Check, Please! is geared for older students, but I think high school students or any teacher could pick up a few pointers. Here's their info: "In this course, we show you how to fact and source-check in five easy lessons, taking about 30 minutes apiece. The entire online curriculum is two and a half to three hours and is suitable homework for the first week of a college-level module on disinformation or online information literacy, or the first few weeks of a course if assigned with other discipline-focused homework."
To Share with Parents
The UK has a great organization called National Online Safety, which puts out a weekly post/pdf around various topics that parents, and teachers, should stay informed about. A recent one was on TikTok, but check out all of their free, downloadable resources here.
This article from TeachThought caught my eye recently. For those who know me, I often choose to do a "sandbox" day when introducing a new tool. I know that I learn best by hearing about something, watching someone/a video, and then messing with it myself. I need the verbal, the visual and kinesthetic modes to really get a handle on most of the digital tools and all of the physical tools. Although the article spoke to gaming and video games, like Minecraft, where the object is to build something, it also spoke to the need to "do stuff", "make stuff", to create. The digital tools I use every day stick in my head, the ones I use sporadically, I have to look up every time. The physical tools I use every day present no challenges,but new tools often take me a while and some "sandbox" time to get used to. Fellow teachers and I were watching students cut paper circles last week as part of a project and could not believe how hard it was for them. They apparently never have to use scissors. Last year I watched a student attempt to use a hammer to screw in a screw. If you have ever seen me try to use a sewing machine, you know, some of us just need more direction and practice. Thus, Sandbox Learning=hands-on, engaged, minds-on learning. It works. It brings out our strengths, allows us to learn and work through our weaknesses. Is this the way to learn everything? Probably not. I know how much I have hated being tossed into a project with no help. Sandbox learning can be structured, with scaffolded support as needed, but wide open enough to challenge to encourage. Lock-step, teach-to-the-test may give students high test scores, but are they learning?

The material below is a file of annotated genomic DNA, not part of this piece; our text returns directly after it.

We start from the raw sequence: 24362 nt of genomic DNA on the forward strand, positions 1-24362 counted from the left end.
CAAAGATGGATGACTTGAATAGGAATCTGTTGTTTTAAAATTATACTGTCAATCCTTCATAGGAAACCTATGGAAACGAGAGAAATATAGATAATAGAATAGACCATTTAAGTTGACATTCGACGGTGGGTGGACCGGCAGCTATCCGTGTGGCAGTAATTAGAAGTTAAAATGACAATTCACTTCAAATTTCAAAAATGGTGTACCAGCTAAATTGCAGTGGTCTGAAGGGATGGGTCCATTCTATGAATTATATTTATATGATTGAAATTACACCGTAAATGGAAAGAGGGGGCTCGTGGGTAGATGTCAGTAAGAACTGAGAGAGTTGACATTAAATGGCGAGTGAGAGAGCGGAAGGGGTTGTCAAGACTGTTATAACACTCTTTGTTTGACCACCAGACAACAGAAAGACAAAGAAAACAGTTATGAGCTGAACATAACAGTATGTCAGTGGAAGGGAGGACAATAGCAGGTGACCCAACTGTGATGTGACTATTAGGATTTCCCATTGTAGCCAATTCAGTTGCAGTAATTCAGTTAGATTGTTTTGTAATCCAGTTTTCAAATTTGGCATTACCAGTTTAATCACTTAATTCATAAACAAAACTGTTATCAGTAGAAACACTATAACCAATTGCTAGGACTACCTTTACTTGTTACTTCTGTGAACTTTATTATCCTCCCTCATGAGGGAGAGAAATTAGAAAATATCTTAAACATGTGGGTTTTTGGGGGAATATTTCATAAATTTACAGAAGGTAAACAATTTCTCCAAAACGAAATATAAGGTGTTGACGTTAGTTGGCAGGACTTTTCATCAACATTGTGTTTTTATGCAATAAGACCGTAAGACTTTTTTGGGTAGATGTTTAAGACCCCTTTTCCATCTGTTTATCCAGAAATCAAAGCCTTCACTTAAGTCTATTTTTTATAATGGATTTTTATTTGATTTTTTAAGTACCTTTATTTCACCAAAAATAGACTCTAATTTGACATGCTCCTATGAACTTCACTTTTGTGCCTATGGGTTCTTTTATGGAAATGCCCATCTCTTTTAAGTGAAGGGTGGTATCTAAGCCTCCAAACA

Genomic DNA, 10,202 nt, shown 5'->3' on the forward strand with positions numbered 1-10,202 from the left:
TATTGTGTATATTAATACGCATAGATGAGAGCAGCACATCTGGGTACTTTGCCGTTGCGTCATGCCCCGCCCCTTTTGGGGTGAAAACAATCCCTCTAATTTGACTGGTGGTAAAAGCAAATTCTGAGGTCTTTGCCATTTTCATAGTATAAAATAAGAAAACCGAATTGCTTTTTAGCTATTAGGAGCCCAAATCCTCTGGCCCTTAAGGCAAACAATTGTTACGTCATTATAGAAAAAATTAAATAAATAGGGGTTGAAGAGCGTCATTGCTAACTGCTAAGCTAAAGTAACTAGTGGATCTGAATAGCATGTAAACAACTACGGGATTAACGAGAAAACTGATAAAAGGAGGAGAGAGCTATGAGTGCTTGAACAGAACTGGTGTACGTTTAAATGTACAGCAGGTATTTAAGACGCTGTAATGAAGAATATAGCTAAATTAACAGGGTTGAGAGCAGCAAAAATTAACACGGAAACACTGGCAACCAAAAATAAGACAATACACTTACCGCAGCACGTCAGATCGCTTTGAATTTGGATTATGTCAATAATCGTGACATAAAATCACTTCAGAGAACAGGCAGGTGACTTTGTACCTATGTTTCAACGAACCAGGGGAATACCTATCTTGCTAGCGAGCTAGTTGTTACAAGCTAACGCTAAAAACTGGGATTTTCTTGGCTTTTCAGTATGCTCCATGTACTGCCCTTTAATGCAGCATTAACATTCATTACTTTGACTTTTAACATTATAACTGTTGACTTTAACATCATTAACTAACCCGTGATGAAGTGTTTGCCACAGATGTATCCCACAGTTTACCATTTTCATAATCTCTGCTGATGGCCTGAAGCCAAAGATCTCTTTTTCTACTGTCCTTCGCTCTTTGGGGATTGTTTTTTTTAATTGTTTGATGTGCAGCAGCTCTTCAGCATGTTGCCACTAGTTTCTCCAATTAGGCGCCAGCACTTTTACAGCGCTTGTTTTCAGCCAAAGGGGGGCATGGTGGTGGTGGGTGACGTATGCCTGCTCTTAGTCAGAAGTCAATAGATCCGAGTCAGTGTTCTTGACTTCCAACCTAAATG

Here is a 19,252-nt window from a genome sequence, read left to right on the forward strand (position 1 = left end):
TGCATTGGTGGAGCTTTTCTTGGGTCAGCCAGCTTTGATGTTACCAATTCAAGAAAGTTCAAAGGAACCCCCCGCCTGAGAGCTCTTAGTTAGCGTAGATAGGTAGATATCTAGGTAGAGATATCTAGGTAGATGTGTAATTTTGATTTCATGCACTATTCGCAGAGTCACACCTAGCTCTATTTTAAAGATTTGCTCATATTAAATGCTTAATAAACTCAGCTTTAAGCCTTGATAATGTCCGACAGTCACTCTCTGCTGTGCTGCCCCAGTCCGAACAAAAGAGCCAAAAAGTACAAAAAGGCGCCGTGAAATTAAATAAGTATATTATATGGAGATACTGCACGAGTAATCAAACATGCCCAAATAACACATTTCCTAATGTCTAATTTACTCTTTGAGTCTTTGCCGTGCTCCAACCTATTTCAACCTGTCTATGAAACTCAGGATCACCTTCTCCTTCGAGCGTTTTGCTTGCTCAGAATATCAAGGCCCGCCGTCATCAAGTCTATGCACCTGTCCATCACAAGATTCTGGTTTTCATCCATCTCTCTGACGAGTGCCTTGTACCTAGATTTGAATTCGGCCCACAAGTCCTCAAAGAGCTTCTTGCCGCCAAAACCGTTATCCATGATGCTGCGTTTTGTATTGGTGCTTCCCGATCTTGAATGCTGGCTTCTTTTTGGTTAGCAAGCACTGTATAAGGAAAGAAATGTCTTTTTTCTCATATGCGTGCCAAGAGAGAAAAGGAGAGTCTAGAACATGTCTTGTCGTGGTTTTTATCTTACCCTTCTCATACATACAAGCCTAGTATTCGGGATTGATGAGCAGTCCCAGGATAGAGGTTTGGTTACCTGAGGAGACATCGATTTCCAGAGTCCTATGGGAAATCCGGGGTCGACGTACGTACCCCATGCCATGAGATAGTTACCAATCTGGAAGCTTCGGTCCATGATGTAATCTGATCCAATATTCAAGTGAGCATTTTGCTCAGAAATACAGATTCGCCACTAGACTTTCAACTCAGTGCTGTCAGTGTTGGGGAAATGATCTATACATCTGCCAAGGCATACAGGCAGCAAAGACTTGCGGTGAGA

I'm quite sure that as we head into election season here in the US, the "disinformation" in the media will only get worse. Commonsense Media is an excellent resource for educators. Their News and Media Literacy Resource Center has a wealth of material to use. I love the Sift, the News Literacy Project's newsletter for educators. If you haven't seen it, check it out here. Did you know about the upcoming first National News Literacy Week, Jan. 27-31 ? The goal is to raise awareness of news literacy as a fundamental life skill. Read more about it here. I also didn't realize, and have not checked out their new app Informable. "The app, which is free, is designed to improve users’ ability to identify different types of news and other information." This is also an interesting site that I was introduced to recently- allsides.com .